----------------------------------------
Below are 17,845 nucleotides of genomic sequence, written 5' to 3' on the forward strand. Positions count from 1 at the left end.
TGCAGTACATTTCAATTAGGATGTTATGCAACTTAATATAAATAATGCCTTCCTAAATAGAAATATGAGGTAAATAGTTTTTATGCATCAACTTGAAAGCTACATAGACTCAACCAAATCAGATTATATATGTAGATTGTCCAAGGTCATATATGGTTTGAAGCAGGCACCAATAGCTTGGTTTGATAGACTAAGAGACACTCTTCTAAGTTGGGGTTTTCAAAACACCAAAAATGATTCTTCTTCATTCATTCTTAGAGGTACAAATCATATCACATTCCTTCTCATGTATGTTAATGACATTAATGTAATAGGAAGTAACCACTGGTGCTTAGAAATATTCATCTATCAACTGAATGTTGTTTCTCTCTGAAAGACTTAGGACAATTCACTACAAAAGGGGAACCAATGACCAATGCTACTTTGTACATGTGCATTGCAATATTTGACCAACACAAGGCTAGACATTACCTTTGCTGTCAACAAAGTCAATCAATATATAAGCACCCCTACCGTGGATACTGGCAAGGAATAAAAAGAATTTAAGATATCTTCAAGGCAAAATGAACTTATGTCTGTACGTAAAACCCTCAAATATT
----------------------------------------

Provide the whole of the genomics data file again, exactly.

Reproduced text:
Below are 17,845 nucleotides of genomic sequence, written 5' to 3' on the forward strand. Positions count from 1 at the left end.
TGCAGTACATTTCAATTAGGATGTTATGCAACTTAATATAAATAATGCCTTCCTAAATAGAAATATGAGGTAAATAGTTTTTATGCATCAACTTGAAAGCTACATAGACTCAACCAAATCAGATTATATATGTAGATTGTCCAAGGTCATATATGGTTTGAAGCAGGCACCAATAGCTTGGTTTGATAGACTAAGAGACACTCTTCTAAGTTGGGGTTTTCAAAACACCAAAAATGATTCTTCTTCATTCATTCTTAGAGGTACAAATCATATCACATTCCTTCTCATGTATGTTAATGACATTAATGTAATAGGAAGTAACCACTGGTGCTTAGAAATATTCATCTATCAACTGAATGTTGTTTCTCTCTGAAAGACTTAGGACAATTCACTACAAAAGGGGAACCAATGACCAATGCTACTTTGTACATGTGCATTGCAATATTTGACCAACACAAGGCTAGACATTACCTTTGCTGTCAACAAAGTCAATCAATATATAAGCACCCCTACCGTGGATACTGGCAAGGAATAAAAAGAATTTAAGATATCTTCAAGGCAAAATGAACTTATGTCTGTACGTAAAACCCTCAAATATT